While it's true that the shell is an older style of interacting with a computer than the GUI, the graphical user interface is actually the more primitive interface. The GUI is easy to learn and widely used, but the shell is vastly more sophisticated. Using a GUI is somewhat like communicating in American Indian sign language. If your message is a simple one, like "We come in peace," you can communicate it by using a few gestures. However, if you attempted to give Lincoln's Gettysburg address?a notably brief public discourse?you'd find your task quite formidable.
 American Sign Language, used to communicate with those who have a hearing impairment, is a much richer language than American Indian sign language.
The designer of a program that provides a GUI must anticipate all the possible ways in which the user will interact with the program and provide ways to trigger the appropriate program responses by means of pointing and clicking. Consequently, the user is constrained to working only in predicted ways. The user is therefore unable to adapt the GUI program to accommodate unforeseen tasks and circumstances. In a nutshell, that's why many system administration tasks are performed using the shell: system administrators, in fulfilling their responsibility to keep a system up and running, must continually deal with and overcome the unforeseen.
The shell reflects the underlying philosophy of Unix, which provides a wide variety of small, simple tools (that is, programs), each performing a single task. When a complex operation is needed, the tools work together to accomplish the complex operation as a series of simple operations, one step at a time. Many Unix tools manipulate text, and since Unix stores its configuration data in text form rather than in binary form, the tools are ideally suited for manipulating Unix itself. The shell's ability to freely combine tools in novel ways is what makes Unix powerful and sophisticated. Moreover, as you'll learn, the shell is extensible: you can create shell scripts that let you store a series of commands for later execution, saving you the future tedium of typing or pointing and clicking to recall them.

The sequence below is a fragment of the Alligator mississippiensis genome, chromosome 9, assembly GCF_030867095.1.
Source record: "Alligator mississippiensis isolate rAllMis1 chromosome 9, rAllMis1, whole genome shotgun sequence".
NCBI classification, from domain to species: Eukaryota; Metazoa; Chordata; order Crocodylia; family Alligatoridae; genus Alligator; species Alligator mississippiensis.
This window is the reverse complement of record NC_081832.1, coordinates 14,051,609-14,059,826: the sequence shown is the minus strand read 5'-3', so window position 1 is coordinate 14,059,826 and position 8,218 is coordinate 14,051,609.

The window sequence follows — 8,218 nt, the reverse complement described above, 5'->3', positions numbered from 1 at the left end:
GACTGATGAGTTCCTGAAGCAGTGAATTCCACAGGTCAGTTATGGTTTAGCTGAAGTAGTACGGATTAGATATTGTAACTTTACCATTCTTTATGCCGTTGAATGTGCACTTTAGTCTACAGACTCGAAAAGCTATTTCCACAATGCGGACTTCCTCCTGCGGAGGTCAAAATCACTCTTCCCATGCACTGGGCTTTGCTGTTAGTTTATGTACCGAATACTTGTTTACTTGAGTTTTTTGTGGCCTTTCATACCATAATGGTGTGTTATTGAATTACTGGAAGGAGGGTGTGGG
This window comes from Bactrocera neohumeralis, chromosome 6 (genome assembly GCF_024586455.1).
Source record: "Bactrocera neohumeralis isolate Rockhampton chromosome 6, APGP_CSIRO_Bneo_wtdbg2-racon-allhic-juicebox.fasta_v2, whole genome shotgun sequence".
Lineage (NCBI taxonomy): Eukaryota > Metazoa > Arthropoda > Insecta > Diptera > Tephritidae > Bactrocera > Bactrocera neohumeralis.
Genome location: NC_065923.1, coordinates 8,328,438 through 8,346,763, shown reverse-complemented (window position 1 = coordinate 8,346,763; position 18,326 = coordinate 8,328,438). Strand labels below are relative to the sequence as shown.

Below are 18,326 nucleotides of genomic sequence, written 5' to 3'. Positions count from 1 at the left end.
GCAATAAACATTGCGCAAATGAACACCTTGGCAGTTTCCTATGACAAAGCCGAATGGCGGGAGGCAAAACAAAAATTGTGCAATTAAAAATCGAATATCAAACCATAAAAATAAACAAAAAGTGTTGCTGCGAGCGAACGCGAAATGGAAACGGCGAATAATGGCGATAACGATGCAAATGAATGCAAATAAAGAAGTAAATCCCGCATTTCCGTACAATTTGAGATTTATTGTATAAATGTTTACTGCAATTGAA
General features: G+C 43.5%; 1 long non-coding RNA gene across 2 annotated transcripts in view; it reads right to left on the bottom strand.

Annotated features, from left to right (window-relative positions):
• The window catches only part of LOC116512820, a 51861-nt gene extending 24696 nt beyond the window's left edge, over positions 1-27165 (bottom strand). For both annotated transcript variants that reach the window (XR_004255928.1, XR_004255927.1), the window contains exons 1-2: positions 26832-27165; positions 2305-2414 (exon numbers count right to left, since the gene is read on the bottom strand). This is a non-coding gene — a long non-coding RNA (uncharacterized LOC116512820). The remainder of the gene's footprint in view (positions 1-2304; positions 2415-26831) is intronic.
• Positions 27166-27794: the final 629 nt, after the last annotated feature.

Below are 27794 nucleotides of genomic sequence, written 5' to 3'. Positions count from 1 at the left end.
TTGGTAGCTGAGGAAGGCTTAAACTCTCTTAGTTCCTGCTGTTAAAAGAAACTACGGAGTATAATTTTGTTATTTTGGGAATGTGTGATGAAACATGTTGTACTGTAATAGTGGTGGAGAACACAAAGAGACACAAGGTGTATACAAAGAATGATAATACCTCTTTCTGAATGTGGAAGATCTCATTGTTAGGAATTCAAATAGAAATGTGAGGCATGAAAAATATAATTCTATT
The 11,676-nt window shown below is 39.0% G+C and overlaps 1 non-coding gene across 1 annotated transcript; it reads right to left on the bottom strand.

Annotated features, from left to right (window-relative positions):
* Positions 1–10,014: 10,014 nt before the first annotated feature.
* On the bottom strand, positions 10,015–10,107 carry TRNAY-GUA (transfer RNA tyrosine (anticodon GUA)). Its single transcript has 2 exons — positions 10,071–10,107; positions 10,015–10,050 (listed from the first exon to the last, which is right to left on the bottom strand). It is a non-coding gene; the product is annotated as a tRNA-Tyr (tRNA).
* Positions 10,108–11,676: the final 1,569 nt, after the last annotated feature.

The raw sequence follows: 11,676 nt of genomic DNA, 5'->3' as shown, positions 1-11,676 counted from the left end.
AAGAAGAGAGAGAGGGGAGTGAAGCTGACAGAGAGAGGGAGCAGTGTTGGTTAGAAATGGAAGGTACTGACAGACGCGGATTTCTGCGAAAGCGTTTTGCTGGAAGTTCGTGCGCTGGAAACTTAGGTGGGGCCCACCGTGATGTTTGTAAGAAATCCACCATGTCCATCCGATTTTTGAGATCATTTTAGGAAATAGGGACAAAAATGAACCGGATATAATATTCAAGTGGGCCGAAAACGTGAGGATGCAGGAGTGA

The contrary philosophy is seen in operating systems such as Microsoft Windows, which employ elaborate, monolithic programs that provide menus, submenus, and dialog boxes. Such programs have no way to cooperate with one another to accomplish complex operations that weren't anticipated when the programs were designed. They're easy to use so long as you remain on the beaten path, but once you step off the trail, you might find yourself in a confusing wilderness.
Of course, not everyone shares this perspective. The Usenet newsgroups, for example, are filled with postings debating the relative merits of GUIs. Some see the Unix shell as an arcane and intimidating monstrosity. But, even if they're correct, it's inarguable that when you learn to use the shell, you begin to see Unix as it was intended (whether that's for better or for worse).
When you are performing common, routine operations, a GUI that minimizes typing can be a relief, but when faced with a complex, unstructured problem that requires a creative solution, the shell is more often the tool of choice. Creating solutions in the form of shell scripts allows solutions to be stored for subsequent reuse. Perhaps even more important, shell scripts can be studied to quickly bone up on forgotten details, expediting the solution of related problems.